Direct provision is essentially a cashless system whereby the residents of accommodation centres are provided with food and other services on a full board basis. Residents do not have to pay for rent, electricity, heating, food, maintenance or other costs. Health and education services from mainstream hospitals-clinics and schools are provided in the same way as for Irish citizens. Residents receive a weekly direct provision allowance of €19.10 per adult and €9.60 per child. They are also entitled to supports under the community welfare scheme.

There are currently 4,836 persons seeking international protection residing in 35 direct provision accommodation centres across 17 counties under contract to the Reception and Integration Agency, the RIA, an operational unit of the Irish naturalisation and immigration service, INIS, of the Department of Justice and Equality. Three of the 35 centres are State owned, that is to say, the land and buildings are owned by the State but the management of all 35 centres is provided by private companies under contract to the RIA. The RIA does not own, lease or rent premises from commercial contractors, rather it contracts in a comprehensive range of services and facilities which include accommodation, housekeeping and so on for a fixed sum over the period of the contract. The Minister has explained in numerous responses to parliamentary questions that the RIA negotiates separately with each contractor. It is not in the interests of the taxpayer that details of rates paid to individual contractors for current contracts are provided publicly. With reducing numbers and because of significant cost cutting measures put in place by the RIA, the overall cost of the direct provision system is declining. In 2008 the RIA spent €91.5 million and in 2012, the Estimate provision is €63.5 million. This represents a decline of 30% over four years. A breakdown of these expenditure costs are shown in the RIA's annual reports for the years 2007 to 2011, inclusive, which are published on its website.

Given that different rates are paid to different contracts and residents receive a range of welfare, medical, legal and educational benefits not covered in the RIA's budget, a note of caution has to be sounded in proving a statistic showing the cost per individual to the State of keeping asylum seekers in the direct provision system. Nonetheless, taking overall RIA expenditure of €69.5 million in 2011 and the number of residents at the midpoint of that year - 5,745, this would represent a cost per RIA resident of just over €12,000 per year. It is worth noting that in 2010 a value for money review of the direct provision system found that, "From comparison with a number of options, including social welfare and self-catering, the chosen policy of direct provision was found to be the best choice for a number of reasons. It is less costly, it is less likely to act as an incentive to new asylum seekers (asylum shopping) and it allows the State to manage the challenge of asylum seekers in a way that reduces pressure on local services". A copy of that report, the value for money review, is on the Oireachtas and RIA websites.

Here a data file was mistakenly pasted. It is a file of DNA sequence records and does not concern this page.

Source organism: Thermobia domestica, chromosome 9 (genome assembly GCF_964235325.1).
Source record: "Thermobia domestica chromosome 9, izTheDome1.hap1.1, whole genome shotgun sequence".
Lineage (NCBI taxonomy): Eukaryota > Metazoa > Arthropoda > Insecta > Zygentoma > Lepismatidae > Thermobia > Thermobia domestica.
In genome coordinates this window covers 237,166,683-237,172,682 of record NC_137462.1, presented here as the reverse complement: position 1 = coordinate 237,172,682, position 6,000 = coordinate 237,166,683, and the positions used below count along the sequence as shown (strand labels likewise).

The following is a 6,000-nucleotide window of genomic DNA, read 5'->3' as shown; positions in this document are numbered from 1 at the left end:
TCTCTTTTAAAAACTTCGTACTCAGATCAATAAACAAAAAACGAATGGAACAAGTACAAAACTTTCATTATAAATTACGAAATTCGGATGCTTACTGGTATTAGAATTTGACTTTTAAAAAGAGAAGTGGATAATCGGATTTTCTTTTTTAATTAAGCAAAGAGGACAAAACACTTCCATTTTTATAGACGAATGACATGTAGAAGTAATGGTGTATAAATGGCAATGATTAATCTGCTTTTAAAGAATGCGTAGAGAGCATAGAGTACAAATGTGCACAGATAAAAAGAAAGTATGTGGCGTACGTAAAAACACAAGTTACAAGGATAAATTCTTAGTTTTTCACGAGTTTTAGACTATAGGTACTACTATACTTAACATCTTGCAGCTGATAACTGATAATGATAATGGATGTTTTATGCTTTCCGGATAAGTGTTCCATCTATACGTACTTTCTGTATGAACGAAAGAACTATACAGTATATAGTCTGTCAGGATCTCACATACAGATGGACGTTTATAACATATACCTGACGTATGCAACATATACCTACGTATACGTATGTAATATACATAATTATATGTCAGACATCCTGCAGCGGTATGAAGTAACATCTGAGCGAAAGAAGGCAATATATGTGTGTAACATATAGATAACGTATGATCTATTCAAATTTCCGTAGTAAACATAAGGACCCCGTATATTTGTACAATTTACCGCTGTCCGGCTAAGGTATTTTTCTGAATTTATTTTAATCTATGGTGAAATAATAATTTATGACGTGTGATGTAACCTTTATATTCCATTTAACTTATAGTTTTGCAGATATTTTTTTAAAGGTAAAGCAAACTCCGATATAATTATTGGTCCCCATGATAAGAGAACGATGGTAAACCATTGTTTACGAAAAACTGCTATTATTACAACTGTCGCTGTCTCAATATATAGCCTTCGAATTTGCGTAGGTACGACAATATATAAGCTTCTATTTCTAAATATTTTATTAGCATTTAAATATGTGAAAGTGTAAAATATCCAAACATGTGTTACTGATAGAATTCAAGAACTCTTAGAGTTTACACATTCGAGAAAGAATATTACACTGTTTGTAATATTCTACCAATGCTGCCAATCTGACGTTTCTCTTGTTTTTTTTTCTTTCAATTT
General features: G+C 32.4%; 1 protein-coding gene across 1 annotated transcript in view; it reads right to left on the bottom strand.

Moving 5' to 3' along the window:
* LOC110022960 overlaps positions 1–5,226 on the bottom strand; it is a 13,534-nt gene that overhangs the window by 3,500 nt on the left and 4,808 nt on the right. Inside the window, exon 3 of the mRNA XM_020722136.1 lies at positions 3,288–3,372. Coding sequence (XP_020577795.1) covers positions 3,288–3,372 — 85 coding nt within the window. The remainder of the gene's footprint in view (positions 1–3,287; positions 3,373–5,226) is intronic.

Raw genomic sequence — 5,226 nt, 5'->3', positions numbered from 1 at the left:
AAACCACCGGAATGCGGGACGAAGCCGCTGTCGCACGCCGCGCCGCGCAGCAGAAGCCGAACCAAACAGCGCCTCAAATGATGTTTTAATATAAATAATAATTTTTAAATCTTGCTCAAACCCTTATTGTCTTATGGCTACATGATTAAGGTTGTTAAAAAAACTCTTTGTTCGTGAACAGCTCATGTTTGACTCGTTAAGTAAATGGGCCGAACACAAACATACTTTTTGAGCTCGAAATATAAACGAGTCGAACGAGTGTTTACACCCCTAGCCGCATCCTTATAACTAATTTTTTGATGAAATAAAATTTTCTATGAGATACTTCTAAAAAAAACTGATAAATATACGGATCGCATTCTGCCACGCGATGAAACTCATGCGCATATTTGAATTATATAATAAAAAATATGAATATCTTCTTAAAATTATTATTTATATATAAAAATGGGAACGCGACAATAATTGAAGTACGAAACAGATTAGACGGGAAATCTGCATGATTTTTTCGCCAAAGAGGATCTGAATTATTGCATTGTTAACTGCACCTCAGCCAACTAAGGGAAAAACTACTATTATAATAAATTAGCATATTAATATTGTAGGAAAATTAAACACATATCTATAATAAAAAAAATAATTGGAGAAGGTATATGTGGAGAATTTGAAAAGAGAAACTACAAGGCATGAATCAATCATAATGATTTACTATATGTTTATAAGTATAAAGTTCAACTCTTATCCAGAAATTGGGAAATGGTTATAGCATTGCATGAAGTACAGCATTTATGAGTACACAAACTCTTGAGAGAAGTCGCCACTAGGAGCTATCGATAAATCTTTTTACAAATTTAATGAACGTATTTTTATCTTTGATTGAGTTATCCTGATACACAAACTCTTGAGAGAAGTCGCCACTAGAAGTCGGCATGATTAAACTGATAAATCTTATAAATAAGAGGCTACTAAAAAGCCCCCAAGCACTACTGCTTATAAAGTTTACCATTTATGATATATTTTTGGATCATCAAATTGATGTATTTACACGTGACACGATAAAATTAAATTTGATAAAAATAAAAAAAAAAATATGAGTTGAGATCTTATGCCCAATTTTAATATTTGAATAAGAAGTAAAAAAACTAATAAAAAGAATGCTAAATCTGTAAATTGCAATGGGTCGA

I thank the Minister of State for his reply. I have read the value for money report but it does not say much about the human element, which is sadly lacking in the direct provision system.

The Minister of State has stated residents receive a weekly direct provision allowance of €19.10 per adults. I have a receipt from one of the asylum seekers of his payment from the Department of Social Protection which states his weekly flat payment is €186, of which €166.90 is deducted; therefore, he receives €19.10. Where does the €166.90 from the Department of Social Protection go? Who deducts it and where is it going? It is a significant amount of money. I am not sure if the Minister of State has information on it. Will he request the Minister to revert to me on that question? It appears that we are paying more than €19.10 per individual and that we are paying €186. When I asked a number of people who deal with asylum seekers - I showed some NGOs this slip - it was the first time they had seen one of them and they were as puzzled as I was as to where the money might have gone.

The Senator will understand it is impossible to respond to the specific example he raises, which is not incorporated in the original matter. I am not being critical of him, but it is impossible to respond on the hoof to it. Certainly, we will see what we can do and if there is an additional question the Senator would like to have addressed. In fairness, he did say the individual NGOs with whom he shared this information had not seen anything like it before. It does look like that it is an unusual event. Certainly, we will have a look at the issue separately.